It’s not just CMOs themselves getting the boot—the job has always been a revolving door—but the very position itself is morphing or vanishing altogether. Johnson & Johnson, Uber, Lyft, Taco Bell, Hyatt Hotels and others have already taken this step.
The premise is that marketing today involves far more than the foundational “Four P’s”—product, price, place and promotion—once thought to be the essence of the profession. It’s now about sales, retailing, customer relationships, data, personalization, inbound and outbound communications, reputation management, technology, sights, sounds, smells and more. (Curious about how airlines use fragrance to build a brand? Click here.)
In other words, marketing encompasses nearly everything. And therein lies the rub. How can one position effectively control all that?
Think about other C-Suite positions: The bottom line for a chief financial officer is, well, the bottom line; it’s all about the money. For a chief information officer, it’s about technology. For a chief operating officer, it’s administration.
But if a chief marketing officer is charged with absolutely everything to do with influencing customer perceptions and buying behaviors, that’s pretty unrealistic.
Some of the roles formerly known as CMO are becoming broader and using monikers like chief growth officer, chief brand officer or president of brands. In my view, that’s just changing the label. No matter what it’s called, trying to pull it all under one umbrella has been and will always be a challenge. That’s really nothing new.
And it’s why I’ve always thought great marketing is more of a philosophy and an attitude that permeates the entire organization than simply a department or a position on an organizational chart.
The Last Three Feet
I’ve previously written about the importance of “The Last Three Feet” at McDonald’s. All the money McDonald’s spends on product development, promotion, branding and everything else really comes down to the customer experience at the counter. Are the employees engaged? Is the order correct? Does the transaction go smoothly? That’s what will make or break the brand. How can one position in an organization ensure all that?
At Ole Miss, we’re blessed to have a campus that’s continually ranked as one of the most beautiful in the U.S. That absolutely influences students’ decisions to attend here; they tell me that all the time. We’ve got a great university communications department that oversees marketing and branding, but the folks in that area don’t have much to do with flowers and lawns and landscaping—yet that’s a big part of the brand that sells our institution.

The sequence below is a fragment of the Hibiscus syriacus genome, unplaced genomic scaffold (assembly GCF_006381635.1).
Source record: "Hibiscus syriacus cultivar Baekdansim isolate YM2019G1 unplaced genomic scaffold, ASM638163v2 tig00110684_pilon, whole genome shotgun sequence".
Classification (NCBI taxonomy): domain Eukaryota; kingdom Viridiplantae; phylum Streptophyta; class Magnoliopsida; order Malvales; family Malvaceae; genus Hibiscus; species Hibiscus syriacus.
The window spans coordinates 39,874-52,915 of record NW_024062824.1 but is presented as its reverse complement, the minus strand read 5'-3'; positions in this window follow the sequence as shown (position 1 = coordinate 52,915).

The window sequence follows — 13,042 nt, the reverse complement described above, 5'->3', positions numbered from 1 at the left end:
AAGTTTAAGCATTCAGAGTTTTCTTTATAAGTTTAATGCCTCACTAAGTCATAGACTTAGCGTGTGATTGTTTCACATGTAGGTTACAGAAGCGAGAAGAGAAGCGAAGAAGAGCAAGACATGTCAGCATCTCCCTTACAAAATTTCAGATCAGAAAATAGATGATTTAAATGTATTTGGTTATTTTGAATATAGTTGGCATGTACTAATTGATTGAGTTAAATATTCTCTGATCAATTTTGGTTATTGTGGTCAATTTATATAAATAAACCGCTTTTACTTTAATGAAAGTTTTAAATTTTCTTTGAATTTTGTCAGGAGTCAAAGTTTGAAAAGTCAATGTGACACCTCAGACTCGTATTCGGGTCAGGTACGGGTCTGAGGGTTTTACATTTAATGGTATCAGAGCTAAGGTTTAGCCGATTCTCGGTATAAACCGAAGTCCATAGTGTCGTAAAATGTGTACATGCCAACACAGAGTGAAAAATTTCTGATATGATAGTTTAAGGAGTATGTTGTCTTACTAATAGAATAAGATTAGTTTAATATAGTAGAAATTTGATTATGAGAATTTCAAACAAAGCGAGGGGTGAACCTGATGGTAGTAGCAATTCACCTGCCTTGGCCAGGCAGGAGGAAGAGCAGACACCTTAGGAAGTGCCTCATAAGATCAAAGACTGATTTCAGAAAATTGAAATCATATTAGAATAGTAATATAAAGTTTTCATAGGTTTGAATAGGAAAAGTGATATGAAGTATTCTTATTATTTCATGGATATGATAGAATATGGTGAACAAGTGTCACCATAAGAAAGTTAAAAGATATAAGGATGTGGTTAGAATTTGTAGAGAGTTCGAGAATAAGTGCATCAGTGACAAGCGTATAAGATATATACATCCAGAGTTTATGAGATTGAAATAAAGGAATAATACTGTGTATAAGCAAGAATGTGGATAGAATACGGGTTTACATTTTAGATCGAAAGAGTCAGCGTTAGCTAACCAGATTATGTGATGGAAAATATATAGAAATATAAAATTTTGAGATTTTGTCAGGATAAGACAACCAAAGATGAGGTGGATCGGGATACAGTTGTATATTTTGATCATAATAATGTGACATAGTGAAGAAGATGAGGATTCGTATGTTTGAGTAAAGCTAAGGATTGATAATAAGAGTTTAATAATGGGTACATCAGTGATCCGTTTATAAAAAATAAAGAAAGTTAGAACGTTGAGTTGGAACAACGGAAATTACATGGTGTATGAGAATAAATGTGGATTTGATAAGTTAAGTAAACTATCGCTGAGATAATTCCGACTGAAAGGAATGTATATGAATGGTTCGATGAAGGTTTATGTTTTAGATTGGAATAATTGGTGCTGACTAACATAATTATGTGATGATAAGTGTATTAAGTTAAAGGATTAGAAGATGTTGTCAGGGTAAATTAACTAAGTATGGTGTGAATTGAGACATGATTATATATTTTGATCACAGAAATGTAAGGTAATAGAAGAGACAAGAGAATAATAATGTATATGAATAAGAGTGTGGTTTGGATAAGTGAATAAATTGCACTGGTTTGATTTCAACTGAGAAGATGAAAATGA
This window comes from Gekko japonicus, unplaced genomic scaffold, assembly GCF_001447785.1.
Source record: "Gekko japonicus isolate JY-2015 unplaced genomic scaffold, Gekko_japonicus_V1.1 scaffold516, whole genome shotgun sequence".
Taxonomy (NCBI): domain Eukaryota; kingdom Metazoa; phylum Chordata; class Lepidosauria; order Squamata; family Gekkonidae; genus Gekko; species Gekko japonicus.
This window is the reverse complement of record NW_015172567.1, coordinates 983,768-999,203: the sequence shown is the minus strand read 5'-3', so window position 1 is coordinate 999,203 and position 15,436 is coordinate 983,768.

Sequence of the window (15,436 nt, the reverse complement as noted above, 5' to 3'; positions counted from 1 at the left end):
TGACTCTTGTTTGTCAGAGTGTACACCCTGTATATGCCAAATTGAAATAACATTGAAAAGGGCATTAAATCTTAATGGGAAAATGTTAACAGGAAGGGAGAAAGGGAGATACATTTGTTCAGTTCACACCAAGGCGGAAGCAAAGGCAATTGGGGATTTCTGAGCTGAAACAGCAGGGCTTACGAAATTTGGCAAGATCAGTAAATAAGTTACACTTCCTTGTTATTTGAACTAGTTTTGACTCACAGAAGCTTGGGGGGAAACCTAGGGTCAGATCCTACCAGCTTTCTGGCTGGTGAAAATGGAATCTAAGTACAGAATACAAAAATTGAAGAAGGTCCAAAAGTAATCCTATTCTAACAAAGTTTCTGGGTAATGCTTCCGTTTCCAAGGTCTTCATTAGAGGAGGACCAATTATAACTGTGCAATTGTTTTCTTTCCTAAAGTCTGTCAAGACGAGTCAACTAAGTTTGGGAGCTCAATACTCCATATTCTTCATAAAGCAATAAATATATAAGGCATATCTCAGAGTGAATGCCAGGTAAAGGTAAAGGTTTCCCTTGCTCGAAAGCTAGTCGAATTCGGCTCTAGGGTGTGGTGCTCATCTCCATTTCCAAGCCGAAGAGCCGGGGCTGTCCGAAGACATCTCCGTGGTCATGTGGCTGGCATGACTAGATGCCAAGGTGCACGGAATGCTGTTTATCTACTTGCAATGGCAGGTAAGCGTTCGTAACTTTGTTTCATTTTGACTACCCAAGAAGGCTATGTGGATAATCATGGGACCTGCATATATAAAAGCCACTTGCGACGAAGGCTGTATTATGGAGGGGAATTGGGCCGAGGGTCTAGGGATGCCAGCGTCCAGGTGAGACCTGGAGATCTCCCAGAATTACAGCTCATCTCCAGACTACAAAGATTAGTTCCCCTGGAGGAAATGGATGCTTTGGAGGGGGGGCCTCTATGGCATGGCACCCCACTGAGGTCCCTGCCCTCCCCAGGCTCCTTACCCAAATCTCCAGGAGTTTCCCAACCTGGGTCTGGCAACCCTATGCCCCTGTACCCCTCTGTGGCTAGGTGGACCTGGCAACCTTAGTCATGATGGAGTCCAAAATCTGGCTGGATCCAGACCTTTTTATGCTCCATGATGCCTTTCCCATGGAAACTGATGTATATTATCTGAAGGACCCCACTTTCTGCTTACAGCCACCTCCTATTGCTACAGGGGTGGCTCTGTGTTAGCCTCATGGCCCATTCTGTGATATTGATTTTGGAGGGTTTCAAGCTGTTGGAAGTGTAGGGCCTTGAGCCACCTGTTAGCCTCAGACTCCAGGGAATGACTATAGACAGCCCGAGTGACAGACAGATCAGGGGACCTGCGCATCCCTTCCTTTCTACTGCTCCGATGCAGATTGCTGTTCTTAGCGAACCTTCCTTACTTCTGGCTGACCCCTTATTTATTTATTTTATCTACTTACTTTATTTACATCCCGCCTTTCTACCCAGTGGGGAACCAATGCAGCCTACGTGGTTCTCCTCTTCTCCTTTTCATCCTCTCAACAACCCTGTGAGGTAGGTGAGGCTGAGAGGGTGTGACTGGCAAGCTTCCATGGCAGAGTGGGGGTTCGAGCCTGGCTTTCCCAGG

Fortunately, our university understands that attraction and knows that money spent on aesthetics can be just as beneficial as money spent on advertising. Our head of landscaping has as much to do with our brand as our head of marketing.
As I write this, sadly in the wake of more mass shootings, Walmart is getting blowback from customers and some of their own associates over its policies related to gun sales. In this case, external events and constituents are framing issues that impact the brand. How Walmart responds and manages this issue is absolutely critical in shaping customer perceptions, but it can’t all happen on the shoulders of a CMO.
The Envelope Please
In one of my former jobs, I ran the marketing operation for a big home mortgage company. My staff and I were always focused on the next big promotion, a new product launch or a campaign that would drive greater market share from homebuyers. I sat in a focus group talking to customers about ways we could increase affinity for our organization. I expected to hear the standard stuff: more awareness and promotion, create a rewards program, lower our interest rates, simplify the loan process, and so on.
But instead, customers started talking about the payment envelopes we provided with our bills, which we thought was a convenience for those who paid by check each month. We heard that the envelopes were cheap, flimsy and not very secure. As a result, the perception was that our company was just a bunch of cheapskates cutting corners so we could make more money.
As the marketing guy, I didn’t have the slightest clue what our payment envelopes looked like or even which department sent them out. What’s an envelope got to do with brand loyalty? It was a stark reminder that the brand was greatly influenced by something unexpected and not under my control.
If “marketing” really does encompass everything, it’s no wonder the position of CMO may be falling by the wayside.
Scott Fiene is the assistant dean for the Integrated Marketing Communications program at the University of Mississippi’s School of Journalism and New Media. Contact him at Safiene@olemiss.edu.